“Yeah, I know. I guess I’ll never find what I’m lookin’ for. Kinda like the sign I once saw in a shop. ‘Quality! Service! Price!’ it read. Then underneath it added, ‘Pick any two.’ Still, I’d love to go back if I could keep this invisibility or whatever it is. You could still get caught by a random bullet and nobody’d notice you sinkin’ in the quicksand, but you could walk right into the rebel camp and film away. Speaking of which, how come you ain’t been spooked once since I got back? I really didn’t think about it until just now, but you’ve had no problems seem’ me, have you?”

“No,” Brazil admitted. He hadn’t told Gus about all that had transpired, and he wanted to keep most of it that way. What Gus didn’t know he couldn’t reveal if he really got captured later on. Besides, who knew how he’d feel about Brazil having that kind of bond with Terry? But a few things had to be addressed.

“I picked up her second sight, sort of,” he told the Dahir. “I don’t know how, but somehow she gave it to me. At least, when I woke up, I had no more problems seeing you or her just like I’d expect to.”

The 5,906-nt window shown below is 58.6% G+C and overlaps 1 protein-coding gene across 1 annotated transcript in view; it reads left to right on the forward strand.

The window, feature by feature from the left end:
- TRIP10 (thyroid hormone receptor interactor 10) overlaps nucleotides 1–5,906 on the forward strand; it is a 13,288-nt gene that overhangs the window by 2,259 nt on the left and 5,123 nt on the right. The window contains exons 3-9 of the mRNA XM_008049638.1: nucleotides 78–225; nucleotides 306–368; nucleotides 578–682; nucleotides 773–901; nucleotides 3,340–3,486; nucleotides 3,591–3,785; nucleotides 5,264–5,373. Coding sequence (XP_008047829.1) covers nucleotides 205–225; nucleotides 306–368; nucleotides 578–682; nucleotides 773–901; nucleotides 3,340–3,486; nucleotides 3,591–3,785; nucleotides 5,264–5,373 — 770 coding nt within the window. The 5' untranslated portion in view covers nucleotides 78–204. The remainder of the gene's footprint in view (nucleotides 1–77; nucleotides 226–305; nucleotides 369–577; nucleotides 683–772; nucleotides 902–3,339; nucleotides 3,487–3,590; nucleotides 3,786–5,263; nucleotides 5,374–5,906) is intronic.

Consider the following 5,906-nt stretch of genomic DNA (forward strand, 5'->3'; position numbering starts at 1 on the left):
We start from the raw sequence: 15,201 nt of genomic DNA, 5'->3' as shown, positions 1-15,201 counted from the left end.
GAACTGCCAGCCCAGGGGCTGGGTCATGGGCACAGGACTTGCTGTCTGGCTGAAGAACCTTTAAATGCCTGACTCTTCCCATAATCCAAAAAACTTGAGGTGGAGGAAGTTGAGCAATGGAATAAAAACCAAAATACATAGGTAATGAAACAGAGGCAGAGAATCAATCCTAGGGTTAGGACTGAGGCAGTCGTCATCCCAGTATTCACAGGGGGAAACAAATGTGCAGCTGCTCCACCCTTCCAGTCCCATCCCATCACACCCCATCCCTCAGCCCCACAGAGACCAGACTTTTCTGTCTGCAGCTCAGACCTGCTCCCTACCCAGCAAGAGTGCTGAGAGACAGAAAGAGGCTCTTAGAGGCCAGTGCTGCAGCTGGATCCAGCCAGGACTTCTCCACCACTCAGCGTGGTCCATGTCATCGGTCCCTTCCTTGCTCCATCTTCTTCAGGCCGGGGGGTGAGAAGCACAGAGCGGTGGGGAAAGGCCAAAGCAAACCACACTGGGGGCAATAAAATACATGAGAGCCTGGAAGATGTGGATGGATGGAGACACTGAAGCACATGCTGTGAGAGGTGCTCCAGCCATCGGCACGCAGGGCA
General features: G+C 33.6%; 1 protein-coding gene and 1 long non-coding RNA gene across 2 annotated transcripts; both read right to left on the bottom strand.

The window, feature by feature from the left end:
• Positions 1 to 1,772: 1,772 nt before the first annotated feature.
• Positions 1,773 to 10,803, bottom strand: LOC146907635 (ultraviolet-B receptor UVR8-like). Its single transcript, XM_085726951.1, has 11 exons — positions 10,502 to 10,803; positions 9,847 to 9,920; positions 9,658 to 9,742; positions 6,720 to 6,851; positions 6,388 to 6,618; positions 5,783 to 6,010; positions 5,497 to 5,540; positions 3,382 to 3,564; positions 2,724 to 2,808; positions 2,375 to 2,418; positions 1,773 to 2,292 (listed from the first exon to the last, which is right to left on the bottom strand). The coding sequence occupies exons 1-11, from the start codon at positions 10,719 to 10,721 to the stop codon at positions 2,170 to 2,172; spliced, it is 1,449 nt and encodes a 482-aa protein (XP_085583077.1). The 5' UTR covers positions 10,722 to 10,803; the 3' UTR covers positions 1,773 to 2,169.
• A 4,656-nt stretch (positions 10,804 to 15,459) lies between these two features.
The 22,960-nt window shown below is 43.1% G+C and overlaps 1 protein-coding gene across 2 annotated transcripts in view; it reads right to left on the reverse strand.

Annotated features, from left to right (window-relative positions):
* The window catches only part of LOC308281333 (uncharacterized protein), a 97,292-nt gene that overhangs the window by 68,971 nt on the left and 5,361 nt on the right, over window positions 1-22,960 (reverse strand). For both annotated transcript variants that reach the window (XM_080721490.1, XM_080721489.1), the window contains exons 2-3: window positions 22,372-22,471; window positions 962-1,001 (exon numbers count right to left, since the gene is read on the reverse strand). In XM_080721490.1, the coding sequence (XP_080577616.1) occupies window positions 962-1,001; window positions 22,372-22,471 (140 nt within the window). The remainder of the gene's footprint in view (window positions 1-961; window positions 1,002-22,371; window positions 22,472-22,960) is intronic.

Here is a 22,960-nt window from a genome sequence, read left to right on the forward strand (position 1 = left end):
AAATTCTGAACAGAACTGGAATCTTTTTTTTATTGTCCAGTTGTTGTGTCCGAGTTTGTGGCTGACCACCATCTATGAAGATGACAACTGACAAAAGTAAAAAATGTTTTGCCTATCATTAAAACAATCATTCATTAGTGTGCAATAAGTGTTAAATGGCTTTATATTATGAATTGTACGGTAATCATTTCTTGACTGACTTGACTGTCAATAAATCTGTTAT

“Yeah? You also got the power to blank out other folks?”

“I haven’t the slightest idea,” Brazil replied honestly. “Unfortunately, at some point in this trip I’m almost sure to find out. I wouldn’t be surprised, though. After all this time I tend not to be surprised at very amazing things happening when I need them.”

“You sure got the luck, all right,” Gus noted. “I mean, bad as it is for Terry, she’s been a real plus for you this trip, right? Then I’m here as a Dahir with this crazy, built-in disappearin’ act, and she figures it out and then gives it to you when they got your picture splattered all over creation. What are the odds of that?”

“Very low, Gus, but that’s my point. It’s not luck. It’s the Well—the master computer. I’m just a glorified serviceman, like I said, but I have to be able to be there at the very infrequent times it needs me. So it kind of watches over me, like a guardian angel. It can manipulate probability, make a chain of events happen that serve its interests, although it doesn’t do that for much of anything or anybody except me—and Mavra Chang. That doesn’t mean that bad things don’t happen to me. Sometimes nasty things happen in spades. I got sloppy this time around, didn’t remember everything, and wound up spending a year and a half in Auschwitz for my trouble during World War II. It just means that nothing permanent happens. I suffered, I starved, I was treated lower than an animal there, but I survived. Barely, but I survived. That’s what it does, Gus. It makes sure I survive.”

“Jeez! I keep forgettin’ you don’t age. But what did you mean by gettin’ sloppy ‘this time around’? You talk like you lived through the Nazis before.”